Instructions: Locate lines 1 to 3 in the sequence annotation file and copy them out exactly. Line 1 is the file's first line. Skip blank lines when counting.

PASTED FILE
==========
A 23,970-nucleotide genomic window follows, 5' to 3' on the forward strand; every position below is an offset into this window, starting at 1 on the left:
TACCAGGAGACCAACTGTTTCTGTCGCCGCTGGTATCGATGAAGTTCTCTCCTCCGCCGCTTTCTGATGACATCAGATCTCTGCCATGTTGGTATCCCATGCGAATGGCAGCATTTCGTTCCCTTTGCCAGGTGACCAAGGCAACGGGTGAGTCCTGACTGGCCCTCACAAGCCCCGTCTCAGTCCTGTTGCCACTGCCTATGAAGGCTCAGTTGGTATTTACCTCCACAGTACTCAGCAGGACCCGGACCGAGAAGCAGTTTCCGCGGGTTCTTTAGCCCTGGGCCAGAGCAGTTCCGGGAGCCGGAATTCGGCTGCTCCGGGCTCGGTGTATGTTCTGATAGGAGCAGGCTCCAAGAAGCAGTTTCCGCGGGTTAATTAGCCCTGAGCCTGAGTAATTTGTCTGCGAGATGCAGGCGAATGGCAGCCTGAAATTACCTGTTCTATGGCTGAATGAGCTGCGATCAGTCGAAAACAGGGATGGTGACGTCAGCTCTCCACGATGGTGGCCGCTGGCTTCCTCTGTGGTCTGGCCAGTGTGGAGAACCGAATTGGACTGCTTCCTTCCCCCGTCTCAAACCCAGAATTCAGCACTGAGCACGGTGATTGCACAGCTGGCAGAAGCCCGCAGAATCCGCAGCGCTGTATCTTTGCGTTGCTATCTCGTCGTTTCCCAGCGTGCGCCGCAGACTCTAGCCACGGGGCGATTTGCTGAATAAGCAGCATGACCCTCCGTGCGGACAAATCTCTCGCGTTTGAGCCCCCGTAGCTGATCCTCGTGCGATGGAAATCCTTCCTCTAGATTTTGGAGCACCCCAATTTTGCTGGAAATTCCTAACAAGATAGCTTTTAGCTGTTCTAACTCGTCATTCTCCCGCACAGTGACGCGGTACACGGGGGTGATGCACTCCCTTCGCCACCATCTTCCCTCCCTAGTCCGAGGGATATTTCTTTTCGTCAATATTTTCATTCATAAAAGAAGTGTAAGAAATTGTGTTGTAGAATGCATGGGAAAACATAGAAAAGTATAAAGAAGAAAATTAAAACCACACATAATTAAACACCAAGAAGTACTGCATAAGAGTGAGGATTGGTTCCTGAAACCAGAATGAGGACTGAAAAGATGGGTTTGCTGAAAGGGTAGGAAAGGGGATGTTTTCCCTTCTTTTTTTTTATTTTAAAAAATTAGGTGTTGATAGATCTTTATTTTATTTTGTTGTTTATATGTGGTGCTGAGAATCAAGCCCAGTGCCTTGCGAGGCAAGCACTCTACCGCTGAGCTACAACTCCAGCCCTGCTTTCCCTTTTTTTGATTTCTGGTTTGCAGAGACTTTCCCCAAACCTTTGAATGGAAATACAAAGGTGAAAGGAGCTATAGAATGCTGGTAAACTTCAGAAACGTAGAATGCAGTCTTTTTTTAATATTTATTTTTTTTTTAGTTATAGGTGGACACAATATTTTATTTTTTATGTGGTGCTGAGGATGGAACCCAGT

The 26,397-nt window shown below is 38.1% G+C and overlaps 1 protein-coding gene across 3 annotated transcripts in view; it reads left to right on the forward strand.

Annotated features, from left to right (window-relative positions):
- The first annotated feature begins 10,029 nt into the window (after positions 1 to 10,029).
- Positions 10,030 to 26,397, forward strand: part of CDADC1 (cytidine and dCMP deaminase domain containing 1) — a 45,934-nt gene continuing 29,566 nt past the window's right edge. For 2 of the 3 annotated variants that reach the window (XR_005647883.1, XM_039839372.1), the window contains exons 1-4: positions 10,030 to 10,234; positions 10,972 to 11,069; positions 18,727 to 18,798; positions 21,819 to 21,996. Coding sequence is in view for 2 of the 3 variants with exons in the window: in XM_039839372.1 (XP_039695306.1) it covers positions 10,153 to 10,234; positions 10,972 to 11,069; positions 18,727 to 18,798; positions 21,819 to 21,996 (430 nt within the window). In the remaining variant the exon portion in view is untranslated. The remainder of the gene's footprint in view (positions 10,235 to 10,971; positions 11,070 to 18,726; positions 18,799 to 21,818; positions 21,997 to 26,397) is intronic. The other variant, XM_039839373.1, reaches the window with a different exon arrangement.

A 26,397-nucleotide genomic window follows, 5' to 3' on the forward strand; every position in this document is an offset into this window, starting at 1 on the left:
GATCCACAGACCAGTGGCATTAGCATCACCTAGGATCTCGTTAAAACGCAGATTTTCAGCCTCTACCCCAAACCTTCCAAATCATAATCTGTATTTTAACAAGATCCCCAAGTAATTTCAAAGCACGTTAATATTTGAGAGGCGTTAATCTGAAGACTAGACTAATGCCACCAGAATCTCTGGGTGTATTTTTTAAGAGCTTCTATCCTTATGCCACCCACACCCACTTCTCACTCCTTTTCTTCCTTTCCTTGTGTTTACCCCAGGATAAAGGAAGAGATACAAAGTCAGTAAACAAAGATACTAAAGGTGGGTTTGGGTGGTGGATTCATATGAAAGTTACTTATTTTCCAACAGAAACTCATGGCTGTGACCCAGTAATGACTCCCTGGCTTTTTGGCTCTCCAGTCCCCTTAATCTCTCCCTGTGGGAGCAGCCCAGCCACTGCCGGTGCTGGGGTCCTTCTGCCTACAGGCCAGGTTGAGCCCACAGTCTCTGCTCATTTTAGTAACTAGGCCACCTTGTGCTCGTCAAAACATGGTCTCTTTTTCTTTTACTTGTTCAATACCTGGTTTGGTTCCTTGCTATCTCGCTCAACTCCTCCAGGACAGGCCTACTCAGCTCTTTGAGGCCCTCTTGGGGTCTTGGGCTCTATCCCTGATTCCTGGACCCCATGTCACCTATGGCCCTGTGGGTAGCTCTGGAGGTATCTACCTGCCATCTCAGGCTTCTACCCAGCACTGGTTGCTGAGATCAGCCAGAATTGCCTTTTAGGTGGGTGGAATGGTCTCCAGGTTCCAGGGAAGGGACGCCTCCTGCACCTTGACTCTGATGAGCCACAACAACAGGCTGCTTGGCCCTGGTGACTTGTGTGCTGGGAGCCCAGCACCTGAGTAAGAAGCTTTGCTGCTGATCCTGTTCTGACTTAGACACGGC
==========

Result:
A 23,970-nucleotide genomic window follows, 5' to 3' on the forward strand; every position below is an offset into this window, starting at 1 on the left:
TACCAGGAGACCAACTGTTTCTGTCGCCGCTGGTATCGATGAAGTTCTCTCCTCCGCCGCTTTCTGATGACATCAGATCTCTGCCATGTTGGTATCCCATGCGAATGGCAGCATTTCGTTCCCTTTGCCAGGTGACCAAGGCAACGGGTGAGTCCTGACTGGCCCTCACAAGCCCCGTCTCAGTCCTGTTGCCACTGCCTATGAAGGCTCAGTTGGTATTTACCTCCACAGTACTCAGCAGGACCCGGACCGAGAAGCAGTTTCCGCGGGTTCTTTAGCCCTGGGCCAGAGCAGTTCCGGGAGCCGGAATTCGGCTGCTCCGGGCTCGGTGTATGTTCTGATAGGAGCAGGCTCCAAGAAGCAGTTTCCGCGGGTTAATTAGCCCTGAGCCTGAGTAATTTGTCTGCGAGATGCAGGCGAATGGCAGCCTGAAATTACCTGTTCTATGGCTGAATGAGCTGCGATCAGTCGAAAACAGGGATGGTGACGTCAGCTCTCCACGATGGTGGCCGCTGGCTTCCTCTGTGGTCTGGCCAGTGTGGAGAACCGAATTGGACTGCTTCCTTCCCCCGTCTCAAACCCAGAATTCAGCACTGAGCACGGTGATTGCACAGCTGGCAGAAGCCCGCAGAATCCGCAGCGCTGTATCTTTGCGTTGCTATCTCGTCGTTTCCCAGCGTGCGCCGCAGACTCTAGCCACGGGGCGATTTGCTGAATAAGCAGCATGACCCTCCGTGCGGACAAATCTCTCGCGTTTGAGCCCCCGTAGCTGATCCTCGTGCGATGGAAATCCTTCCTCTAGATTTTGGAGCACCCCAATTTTGCTGGAAATTCCTAACAAGATAGCTTTTAGCTGTTCTAACTCGTCATTCTCCCGCACAGTGACGCGGTACACGGGGGTGATGCACTCCCTTCGCCACCATCTTCCCTCCCTAGTCCGAGGGATATTTCTTTTCGTCAATATTTTCATTCATAAAAGAAGTGTAAGAAATTGTGTTGTAGAATGCATGGGAAAACATAGAAAAGTATAAAGAAGAAAATTAAAACCACACATAATTAAACACCAAGAAGTACTGCATAAGAGTGAGGATTGGTTCCTGAAACCAGAATGAGGACTGAAAAGATGGGTTTGCTGAAAGGGTAGGAAAGGGGATGTTTTCCCTTCTTTTTTTTTATTTTAAAAAATTAGGTGTTGATAGATCTTTATTTTATTTTGTTGTTTATATGTGGTGCTGAGAATCAAGCCCAGTGCCTTGCGAGGCAAGCACTCTACCGCTGAGCTACAACTCCAGCCCTGCTTTCCCTTTTTTTGATTTCTGGTTTGCAGAGACTTTCCCCAAACCTTTGAATGGAAATACAAAGGTGAAAGGAGCTATAGAATGCTGGTAAACTTCAGAAACGTAGAATGCAGTCTTTTTTTAATATTTATTTTTTTTTTAGTTATAGGTGGACACAATATTTTATTTTTTATGTGGTGCTGAGGATGGAACCCAGT

The 26,397-nt window shown below is 38.1% G+C and overlaps 1 protein-coding gene across 3 annotated transcripts in view; it reads left to right on the forward strand.